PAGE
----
URCs as a substrate for distributed searching

Ron Daniel Jr.
Advanced Computing Lab
MS B287
Los Alamos National Laboratory
Los Alamos, NM, USA 87545

The increasing number of resources on the web makes centralized indices less and less satisfactory. Some form of distributed cataloging and indexing effort seems necessary. But exactly what form? What sort of cataloging information should be collected? Who will create the descriptions and how will they be managed over the lifetime of the resource and beyond? What protocols will be used to transfer the descriptions? How will queries be encoded and what query facilites will be provided? What sort of forward knowledge must be propagated to allow reasonable query forwarding?

These questions cannot be answered once and for all. We must have a system that can adapt to change, that can allow many different experimental solutions to co-exist, while preserving to the greatest degree possible the intellectual investment that has been made in describing network resources. The library community has already shown us the power of shared cataloging.

Uniform Resource Characteristics (URCs) were proposed by the IETF's Uniform Resource Identifier working group as a structure for containing information on networked resources. The rough documents for URC standards specify an abstract service that can have many different concrete realizations, and specifies how those different realizations can interoperate. The key ideas behind URCs are:

Allow for a variety of attribute sets, known as "URC subtypes".
An attribute set that is appropriate for describing HTML pages is not likely to adequately describe scientific datasets. Any reasonable indexing system must allow different descriptive schema to be used, and must address namespace conflicts between the schemes.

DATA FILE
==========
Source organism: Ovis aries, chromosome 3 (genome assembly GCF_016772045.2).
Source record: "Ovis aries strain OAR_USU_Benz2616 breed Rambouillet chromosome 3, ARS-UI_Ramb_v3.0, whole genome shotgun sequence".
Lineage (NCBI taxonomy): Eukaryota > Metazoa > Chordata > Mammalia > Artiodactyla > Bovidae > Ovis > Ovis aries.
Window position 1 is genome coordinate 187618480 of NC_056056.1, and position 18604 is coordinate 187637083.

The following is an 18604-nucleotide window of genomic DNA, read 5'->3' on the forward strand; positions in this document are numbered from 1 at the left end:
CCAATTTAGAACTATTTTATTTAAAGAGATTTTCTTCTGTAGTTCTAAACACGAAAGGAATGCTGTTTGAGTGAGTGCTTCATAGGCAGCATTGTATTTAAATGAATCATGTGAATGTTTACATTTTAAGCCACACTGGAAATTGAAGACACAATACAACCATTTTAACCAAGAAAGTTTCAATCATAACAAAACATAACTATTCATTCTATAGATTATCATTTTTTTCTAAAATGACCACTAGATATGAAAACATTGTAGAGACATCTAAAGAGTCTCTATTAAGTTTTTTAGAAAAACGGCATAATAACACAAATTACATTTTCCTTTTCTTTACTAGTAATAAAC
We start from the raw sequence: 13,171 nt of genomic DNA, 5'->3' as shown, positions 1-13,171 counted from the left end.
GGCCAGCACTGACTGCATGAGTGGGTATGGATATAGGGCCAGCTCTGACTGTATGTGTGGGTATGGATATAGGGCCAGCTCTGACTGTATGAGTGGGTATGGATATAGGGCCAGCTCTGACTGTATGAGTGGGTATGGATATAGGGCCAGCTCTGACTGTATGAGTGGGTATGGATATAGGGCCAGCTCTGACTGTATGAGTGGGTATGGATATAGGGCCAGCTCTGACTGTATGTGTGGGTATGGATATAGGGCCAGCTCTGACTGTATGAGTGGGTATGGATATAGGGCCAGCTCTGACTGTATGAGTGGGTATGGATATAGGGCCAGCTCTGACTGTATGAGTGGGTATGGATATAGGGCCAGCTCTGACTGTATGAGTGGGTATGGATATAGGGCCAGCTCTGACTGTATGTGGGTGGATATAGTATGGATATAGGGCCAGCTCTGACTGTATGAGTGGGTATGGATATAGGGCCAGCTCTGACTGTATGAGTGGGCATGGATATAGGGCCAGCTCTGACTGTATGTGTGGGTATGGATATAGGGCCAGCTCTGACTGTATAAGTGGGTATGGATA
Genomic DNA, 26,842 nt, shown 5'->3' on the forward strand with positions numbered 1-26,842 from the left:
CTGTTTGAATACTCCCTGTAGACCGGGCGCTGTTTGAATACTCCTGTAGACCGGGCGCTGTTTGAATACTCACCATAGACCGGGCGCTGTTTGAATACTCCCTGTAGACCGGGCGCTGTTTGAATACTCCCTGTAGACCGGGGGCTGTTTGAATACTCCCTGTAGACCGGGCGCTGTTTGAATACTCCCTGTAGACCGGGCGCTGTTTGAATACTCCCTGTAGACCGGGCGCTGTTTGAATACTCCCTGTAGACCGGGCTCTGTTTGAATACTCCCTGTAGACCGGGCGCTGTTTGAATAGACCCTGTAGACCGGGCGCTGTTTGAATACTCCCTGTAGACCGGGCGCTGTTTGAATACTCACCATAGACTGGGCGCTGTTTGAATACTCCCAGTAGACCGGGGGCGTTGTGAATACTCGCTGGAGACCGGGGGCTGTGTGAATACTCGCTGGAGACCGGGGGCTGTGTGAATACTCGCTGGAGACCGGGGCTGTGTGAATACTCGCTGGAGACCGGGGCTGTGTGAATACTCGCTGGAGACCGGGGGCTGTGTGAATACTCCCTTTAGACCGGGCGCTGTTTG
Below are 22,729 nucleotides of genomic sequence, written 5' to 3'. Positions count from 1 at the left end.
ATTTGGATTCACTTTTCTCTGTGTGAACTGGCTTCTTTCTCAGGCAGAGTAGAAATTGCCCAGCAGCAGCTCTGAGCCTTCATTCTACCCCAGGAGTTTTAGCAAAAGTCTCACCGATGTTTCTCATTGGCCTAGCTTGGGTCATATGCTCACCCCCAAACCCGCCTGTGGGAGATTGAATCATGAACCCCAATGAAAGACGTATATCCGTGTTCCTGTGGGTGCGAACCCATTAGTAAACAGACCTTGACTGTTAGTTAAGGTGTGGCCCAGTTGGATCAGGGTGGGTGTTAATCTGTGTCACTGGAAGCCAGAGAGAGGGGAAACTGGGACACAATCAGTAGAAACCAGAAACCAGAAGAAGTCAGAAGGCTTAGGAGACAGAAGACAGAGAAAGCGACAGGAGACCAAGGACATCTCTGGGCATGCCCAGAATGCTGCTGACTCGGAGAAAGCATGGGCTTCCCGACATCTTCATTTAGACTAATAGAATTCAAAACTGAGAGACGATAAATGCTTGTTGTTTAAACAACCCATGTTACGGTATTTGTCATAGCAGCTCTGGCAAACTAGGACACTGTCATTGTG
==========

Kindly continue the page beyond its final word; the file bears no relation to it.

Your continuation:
Standardize the meaning of a very few elements.
Having a variety of descriptive schemes means that systems will frequently encounter descriptions in unknown schemas. However, elements such as URL, URN, URC, and Content-type have a rigorous definition and are so pervasive that standardizing them will allow a great deal of useful work to be performed even when the whole of the descriptive scheme is not known.
Don't specify one syntax, instead specify a canonical representation that can be mapped into and out of a variety of syntaxes.
Specifying one syntax is a recipie for disaster over the long haul, and leads to religious battles in the short term. PICS, IAFA, SGML, and MARC have adherents for reasons. An appropriate canonical representation should accomodate all of these.
Standardize the basic operations to manipulate the canonical representation, and let different query and transformation languages be developed to utilize those operations in novel ways.
Services will want to compete on the simplicity or power of their search capabilities. A means for allowing that will also allow search capabilities to gracefully evolve.
Don't specify one protocol, instead specify how the canonical representation and the operations on it are encoded in particular protocols.

At the W3C Workshop on Distributed Indexing/Searching I would like to present a summary of the current state of the URC effort and give some examples of their use for distributed resource discovery.

For more information, see http://www.acl.lanl.gov/URC/

Last Modified: 14 May, 1996
This page is part of the DISW 96 workshop.
Last modified: Thu Jun 20 18:20:11 EST 1996.